Passengers must know the “right arse to kick” in order for the railways to improve, Tory leadership hopeful Boris Johnson has argued.
Asked at a leadership hustings in York whether he thought the railways should be privatised, the aspiring PM said there must be “political responsibility” for rail transport, adding that “nobody knows who is accountable” under the current system.
“The secret to improving rail transport in my view is you need to find the right arse to kick,” Johnson said on Thursday.
“In London, everyone knew I controlled the fare box, I set the fares, I was entirely responsible for time-keeping, I was responsible for the improvements on the Tube or not,” he added, referencing his time as London Mayor.
“People knew if I failed, they were going to kick me out of office. But they didn’t because I didn’t.”
Meanwhile, Johnson – who is vying against Jeremy Hunt to replace Theresa May in Number 10 – said privatisation left political leaders vulnerable to “ransom” and “gouging” by private sector contractors.
“My honest experience of privatisation is that what happens is that running a great public service with a privatised approach, you sometimes let yourself in for ransom, gouging by the private sector contractor and you have to be very, very tough to beat them,” he told the audience.
“I had this problem with the Jubilee line when we had the private finance initiative.
“In the end you had a series of companies in the private sector who were closing that line the whole time they weren’t letting people get to work, they were stuffing it up basically and we had, in the immortal phrase, to take back control. That was the best solution.”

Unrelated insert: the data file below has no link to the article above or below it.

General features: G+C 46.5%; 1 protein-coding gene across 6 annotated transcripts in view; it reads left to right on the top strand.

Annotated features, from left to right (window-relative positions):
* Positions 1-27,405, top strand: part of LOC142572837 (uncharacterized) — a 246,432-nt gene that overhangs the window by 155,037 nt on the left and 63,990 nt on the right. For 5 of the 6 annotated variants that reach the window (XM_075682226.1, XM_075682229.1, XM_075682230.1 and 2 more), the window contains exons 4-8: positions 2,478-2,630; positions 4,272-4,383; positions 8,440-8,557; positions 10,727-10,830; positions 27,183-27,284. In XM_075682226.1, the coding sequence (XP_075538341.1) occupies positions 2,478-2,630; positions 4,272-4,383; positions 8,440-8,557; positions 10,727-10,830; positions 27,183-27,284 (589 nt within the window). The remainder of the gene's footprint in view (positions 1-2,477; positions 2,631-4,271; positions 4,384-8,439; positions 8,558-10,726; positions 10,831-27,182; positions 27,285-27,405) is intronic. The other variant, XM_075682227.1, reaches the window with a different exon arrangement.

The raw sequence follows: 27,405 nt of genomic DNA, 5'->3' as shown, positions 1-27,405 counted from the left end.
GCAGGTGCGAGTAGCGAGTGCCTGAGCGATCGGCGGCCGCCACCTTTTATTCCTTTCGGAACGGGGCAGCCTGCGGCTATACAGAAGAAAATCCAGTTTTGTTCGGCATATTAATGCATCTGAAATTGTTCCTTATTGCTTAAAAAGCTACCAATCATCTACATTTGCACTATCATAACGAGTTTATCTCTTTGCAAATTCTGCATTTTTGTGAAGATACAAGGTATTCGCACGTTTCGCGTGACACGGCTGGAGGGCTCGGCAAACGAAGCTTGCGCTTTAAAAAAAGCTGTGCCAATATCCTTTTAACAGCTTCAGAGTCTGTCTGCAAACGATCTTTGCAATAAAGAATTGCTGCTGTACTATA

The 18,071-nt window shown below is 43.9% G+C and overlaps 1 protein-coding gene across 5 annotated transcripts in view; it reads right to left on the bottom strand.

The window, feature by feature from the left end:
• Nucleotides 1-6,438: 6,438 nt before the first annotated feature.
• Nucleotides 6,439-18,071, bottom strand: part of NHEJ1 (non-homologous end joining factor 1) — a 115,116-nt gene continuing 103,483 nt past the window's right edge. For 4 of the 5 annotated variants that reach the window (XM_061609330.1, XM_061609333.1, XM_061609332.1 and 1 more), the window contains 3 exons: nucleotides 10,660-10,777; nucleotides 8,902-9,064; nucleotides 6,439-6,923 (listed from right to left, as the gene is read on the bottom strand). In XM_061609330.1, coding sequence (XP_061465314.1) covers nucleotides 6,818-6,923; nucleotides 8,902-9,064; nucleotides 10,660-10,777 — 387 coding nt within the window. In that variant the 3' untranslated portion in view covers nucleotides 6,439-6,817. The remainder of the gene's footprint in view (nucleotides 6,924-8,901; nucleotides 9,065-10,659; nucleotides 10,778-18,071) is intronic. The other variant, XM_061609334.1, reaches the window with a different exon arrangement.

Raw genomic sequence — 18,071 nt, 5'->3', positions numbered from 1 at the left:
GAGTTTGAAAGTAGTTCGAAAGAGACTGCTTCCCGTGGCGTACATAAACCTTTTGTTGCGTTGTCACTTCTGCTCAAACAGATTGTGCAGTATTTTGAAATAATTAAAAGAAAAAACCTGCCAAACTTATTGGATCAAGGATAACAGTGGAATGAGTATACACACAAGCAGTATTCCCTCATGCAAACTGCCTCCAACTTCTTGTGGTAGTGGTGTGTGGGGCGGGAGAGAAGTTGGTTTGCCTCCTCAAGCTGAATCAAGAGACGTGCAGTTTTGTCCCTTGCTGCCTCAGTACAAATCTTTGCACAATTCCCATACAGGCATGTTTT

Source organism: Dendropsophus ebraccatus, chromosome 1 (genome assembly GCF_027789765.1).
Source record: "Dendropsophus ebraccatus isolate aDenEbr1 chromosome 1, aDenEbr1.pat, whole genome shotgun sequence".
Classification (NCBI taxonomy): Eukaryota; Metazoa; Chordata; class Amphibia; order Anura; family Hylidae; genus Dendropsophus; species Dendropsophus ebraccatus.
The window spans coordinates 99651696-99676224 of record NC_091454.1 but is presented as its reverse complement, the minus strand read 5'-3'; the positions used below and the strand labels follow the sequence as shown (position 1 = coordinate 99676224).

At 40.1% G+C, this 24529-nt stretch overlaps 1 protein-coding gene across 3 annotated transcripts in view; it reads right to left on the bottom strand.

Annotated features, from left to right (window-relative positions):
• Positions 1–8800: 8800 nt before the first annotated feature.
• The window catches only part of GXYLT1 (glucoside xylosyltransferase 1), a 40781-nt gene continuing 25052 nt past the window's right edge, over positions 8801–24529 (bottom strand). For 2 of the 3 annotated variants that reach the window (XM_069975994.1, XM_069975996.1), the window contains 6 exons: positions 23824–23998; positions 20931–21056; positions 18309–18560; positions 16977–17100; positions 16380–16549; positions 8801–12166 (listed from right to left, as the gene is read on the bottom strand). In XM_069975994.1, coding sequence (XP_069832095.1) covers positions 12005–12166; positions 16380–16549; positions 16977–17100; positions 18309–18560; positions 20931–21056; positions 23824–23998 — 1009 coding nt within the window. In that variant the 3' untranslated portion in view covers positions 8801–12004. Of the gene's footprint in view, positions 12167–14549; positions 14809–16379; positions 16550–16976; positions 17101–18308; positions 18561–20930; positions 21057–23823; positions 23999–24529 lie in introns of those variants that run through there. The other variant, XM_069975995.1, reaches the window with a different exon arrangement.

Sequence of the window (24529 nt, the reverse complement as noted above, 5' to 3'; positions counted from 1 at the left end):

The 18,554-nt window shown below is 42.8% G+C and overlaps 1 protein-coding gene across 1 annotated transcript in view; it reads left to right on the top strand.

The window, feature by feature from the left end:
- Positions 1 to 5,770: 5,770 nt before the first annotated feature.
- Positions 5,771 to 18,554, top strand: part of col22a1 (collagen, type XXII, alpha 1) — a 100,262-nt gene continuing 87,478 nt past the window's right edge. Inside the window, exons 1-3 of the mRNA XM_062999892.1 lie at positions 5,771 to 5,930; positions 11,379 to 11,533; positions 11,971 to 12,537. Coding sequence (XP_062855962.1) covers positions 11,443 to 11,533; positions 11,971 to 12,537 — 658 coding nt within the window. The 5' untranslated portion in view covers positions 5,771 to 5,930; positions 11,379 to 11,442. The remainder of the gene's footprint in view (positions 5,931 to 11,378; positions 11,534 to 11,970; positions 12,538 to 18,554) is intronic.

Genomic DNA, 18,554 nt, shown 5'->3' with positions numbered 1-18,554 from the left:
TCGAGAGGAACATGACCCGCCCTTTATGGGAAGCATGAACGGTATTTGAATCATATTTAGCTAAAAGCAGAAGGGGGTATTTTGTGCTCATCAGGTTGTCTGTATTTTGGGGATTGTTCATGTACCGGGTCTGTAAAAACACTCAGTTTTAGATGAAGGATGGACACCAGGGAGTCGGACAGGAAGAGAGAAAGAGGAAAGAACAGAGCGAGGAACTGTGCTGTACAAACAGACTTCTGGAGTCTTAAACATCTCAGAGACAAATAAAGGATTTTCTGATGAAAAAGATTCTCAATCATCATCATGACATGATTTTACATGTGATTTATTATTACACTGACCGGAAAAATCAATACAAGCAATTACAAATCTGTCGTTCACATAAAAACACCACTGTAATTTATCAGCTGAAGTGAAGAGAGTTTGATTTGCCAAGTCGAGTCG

You must have “strong lines of political accountability”, he added.
During the same hustings health secretary Hunt said there must be more funding for councils to spend on social care – but suggested people must also take more responsibility for their own care.
“Just as we save for a pension throughout our lives, I think we need to create incentives for people to save for their social care costs as well,” he said, adding the government should also encourage families to invite elderly relatives to live with them.
“There are 420,000 households in our country that are three-generation households where granny, mum and dad and the kids all live under the same roof. I think that is a good thing,” he said.
“If you look at Spain and Italy, where they spend less on social care than us but they don’t have a social care crisis, is because they are societies that hold families together.
“As the party of the family, I think we should look to see if we could introduce incentives for that as well.”